State Needs Equal Pay Law for Women
Wisconsin Republicans repealed Equal Pay Enforcement Act in 2012.
After Independence Day, we are all feeling a little bit more patriotic, not solely because of the stunning fireworks that lit the sky and the celebration of our independence, but because we were all reminded what it means to be an American.
That same weekend the U.S. women’s soccer team won their fourth World Cup Championship, beating the Netherlands 2-0. This amazing accomplishment of an incredible season of breaking records and triumphant victories was complemented by a swift eruption of chants in support of the team, “equal pay, equal pay.”
This chant followed the players back to the states, as fans showed up to express their support for the team, and their support for equal rights in the workplace. Carrying homemade signs, and throwing confetti out windows, women, men, and children alike celebrated the victory together, and continued their call for equal pay.
There is no doubt that the U.S. women’s soccer team made history, in multiple ways, but their ability to inspire a nation, and bring people from all sides of the aisle together is a truly amazing accomplishment.
So what now? Truthfully, it is sad that in 2019, we are still having this discussion. Everyone deserves equal pay for equal work. It doesn’t matter if you are a world-renowned athlete or not – regardless of your profession, everyone deserves to be fairly compensated for their hard work; free from discrimination based on gender.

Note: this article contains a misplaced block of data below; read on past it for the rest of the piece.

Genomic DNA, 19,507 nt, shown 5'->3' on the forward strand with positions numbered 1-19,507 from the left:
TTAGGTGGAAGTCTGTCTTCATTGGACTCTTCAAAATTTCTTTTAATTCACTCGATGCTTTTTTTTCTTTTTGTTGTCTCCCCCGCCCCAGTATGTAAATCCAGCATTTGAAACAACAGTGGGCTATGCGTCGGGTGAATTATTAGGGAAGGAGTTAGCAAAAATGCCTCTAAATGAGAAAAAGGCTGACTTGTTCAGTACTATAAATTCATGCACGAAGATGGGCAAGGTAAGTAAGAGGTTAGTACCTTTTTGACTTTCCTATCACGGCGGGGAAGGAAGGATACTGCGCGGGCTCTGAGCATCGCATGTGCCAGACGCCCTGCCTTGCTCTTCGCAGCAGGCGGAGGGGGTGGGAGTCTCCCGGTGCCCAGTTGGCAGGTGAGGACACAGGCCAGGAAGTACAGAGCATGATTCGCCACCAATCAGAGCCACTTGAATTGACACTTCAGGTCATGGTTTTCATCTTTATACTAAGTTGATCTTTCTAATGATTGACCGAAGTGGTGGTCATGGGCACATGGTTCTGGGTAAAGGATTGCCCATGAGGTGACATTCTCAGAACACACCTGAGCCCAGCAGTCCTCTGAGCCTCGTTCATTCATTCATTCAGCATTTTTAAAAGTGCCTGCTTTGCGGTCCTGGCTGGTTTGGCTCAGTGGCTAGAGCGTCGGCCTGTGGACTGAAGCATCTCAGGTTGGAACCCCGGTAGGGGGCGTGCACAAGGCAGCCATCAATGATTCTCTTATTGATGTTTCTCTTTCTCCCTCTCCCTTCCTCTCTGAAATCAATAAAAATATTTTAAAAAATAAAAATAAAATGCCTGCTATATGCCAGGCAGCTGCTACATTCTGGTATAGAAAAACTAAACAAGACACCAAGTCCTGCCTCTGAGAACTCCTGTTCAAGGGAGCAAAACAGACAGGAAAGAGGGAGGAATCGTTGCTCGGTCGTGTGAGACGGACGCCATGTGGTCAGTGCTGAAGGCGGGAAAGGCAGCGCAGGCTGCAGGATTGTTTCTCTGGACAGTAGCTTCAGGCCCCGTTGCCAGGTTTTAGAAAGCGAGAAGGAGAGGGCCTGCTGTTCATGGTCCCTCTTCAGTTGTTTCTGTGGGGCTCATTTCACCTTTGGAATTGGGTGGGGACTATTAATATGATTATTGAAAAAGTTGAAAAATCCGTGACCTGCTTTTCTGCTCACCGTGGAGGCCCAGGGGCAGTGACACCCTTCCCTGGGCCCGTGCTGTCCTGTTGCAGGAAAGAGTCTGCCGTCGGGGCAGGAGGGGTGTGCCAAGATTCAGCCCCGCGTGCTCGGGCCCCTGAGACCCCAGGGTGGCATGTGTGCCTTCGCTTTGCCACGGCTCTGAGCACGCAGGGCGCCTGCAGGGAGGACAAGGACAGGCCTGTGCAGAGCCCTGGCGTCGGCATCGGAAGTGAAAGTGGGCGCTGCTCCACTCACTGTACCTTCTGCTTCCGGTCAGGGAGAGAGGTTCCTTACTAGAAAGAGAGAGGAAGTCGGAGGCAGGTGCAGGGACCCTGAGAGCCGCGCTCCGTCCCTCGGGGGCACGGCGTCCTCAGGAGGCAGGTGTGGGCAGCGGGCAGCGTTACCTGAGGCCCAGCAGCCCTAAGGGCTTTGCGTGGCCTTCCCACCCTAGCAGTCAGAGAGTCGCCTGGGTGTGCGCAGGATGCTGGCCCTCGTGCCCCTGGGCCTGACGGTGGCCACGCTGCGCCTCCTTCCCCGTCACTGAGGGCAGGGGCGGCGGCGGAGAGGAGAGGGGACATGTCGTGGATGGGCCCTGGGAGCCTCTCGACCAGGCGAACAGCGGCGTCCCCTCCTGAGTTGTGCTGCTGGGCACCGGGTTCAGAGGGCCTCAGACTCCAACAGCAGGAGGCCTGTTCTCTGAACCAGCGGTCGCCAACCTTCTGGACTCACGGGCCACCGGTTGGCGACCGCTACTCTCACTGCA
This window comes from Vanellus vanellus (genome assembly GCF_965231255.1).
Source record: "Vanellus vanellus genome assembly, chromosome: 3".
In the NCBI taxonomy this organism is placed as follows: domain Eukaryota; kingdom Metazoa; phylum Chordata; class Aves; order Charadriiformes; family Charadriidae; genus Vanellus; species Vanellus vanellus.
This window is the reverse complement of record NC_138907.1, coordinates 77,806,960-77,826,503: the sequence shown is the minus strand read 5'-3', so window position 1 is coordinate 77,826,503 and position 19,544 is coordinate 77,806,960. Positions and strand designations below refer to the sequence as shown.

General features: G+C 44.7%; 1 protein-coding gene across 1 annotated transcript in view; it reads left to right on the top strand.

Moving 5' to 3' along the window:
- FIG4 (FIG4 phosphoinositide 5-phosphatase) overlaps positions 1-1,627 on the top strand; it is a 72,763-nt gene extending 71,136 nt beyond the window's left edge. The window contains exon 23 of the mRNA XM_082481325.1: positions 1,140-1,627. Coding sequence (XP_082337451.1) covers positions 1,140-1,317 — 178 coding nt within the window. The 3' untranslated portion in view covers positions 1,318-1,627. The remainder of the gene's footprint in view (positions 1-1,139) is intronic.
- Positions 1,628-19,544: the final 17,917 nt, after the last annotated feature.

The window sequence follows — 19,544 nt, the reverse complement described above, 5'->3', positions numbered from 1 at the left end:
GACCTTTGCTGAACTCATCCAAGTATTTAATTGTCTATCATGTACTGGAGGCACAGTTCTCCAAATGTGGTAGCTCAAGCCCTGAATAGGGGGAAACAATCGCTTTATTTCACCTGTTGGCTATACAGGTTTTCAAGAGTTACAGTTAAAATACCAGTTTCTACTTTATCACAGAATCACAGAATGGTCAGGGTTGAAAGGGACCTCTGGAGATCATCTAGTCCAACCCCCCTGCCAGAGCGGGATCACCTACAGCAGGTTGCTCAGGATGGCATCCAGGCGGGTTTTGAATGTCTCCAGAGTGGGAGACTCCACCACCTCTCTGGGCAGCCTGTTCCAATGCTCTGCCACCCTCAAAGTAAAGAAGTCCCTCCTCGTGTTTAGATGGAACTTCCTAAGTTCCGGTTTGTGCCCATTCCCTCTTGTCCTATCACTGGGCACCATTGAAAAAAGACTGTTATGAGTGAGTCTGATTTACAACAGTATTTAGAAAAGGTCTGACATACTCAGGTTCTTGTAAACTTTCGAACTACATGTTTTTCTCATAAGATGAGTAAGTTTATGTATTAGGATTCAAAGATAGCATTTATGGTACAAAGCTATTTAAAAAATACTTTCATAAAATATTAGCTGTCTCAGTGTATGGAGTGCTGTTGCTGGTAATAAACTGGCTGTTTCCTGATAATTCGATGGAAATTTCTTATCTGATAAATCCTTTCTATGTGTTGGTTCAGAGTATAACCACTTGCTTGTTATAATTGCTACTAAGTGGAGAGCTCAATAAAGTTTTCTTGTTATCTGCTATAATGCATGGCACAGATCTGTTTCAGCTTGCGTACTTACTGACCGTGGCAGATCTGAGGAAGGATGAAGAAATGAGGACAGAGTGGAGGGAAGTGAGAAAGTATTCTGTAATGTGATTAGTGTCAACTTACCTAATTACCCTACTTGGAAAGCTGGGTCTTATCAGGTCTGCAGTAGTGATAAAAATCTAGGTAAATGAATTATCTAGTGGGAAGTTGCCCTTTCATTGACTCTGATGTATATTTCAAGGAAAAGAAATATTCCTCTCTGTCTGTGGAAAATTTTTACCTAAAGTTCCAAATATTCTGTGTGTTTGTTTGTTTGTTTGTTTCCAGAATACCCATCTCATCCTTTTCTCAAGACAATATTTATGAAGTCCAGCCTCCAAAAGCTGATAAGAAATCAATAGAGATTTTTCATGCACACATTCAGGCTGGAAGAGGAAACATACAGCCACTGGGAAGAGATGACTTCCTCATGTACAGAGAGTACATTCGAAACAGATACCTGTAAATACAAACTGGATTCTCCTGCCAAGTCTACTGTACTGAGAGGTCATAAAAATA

However, Republicans repealed the law in 2012. In doing so, Republicans made it more difficult for women to seek missed compensation due to discrimination. Instead of being able to file a complaint with a state agency, they must engage in a long and drawn-out lawsuit in the courts. Women’s rights have been under attack throughout the United States, and it is disappointing that steps towards equality got overturned.
On average, women in Wisconsin earn 80 cents for every dollar a man makes, and that gap is larger for women of color. This pay discrepancy makes it difficult for Wisconsin to have a full and thriving economy. Women make up nearly half of Wisconsin’s workforce, and 1/3 of households are headed by women.
The numbers are clear. If women received equal pay for equal work, it would help grow our economy all over the state. With more disposable income, families would have an easier time making large purchases, such as homes and cars, and would be able to enjoy more time supporting local businesses within our communities.
By not paying women their fair share, we are hurting our state monumentally. In order for our communities to thrive, we need to ensure that everyone has the opportunity to succeed. Knowingly discriminating against workers based on their gender, rather than what they bring to the table, hinders our economy, and our ability to compete in a global market.
The women’s U.S. soccer team made me feel more patriotic because it reminded me of what makes America an amazing place to live. It is our ability to see injustices within society, and to openly fight for what is right. It is the masses who show up to support our teams, and find common ground, even during distressing times.
With all this said, and as we enter the second half of 2019, we know that enacting equal pay legislation is far overdue. It is time for us to end discrimination in the workplace, and endorse equal pay for equal work. As the chant goes, “U.S.A., Equal Pay.”
Sen. Jon Erpenbach, D-Middleton, is a member of the Wisconsin state Senate.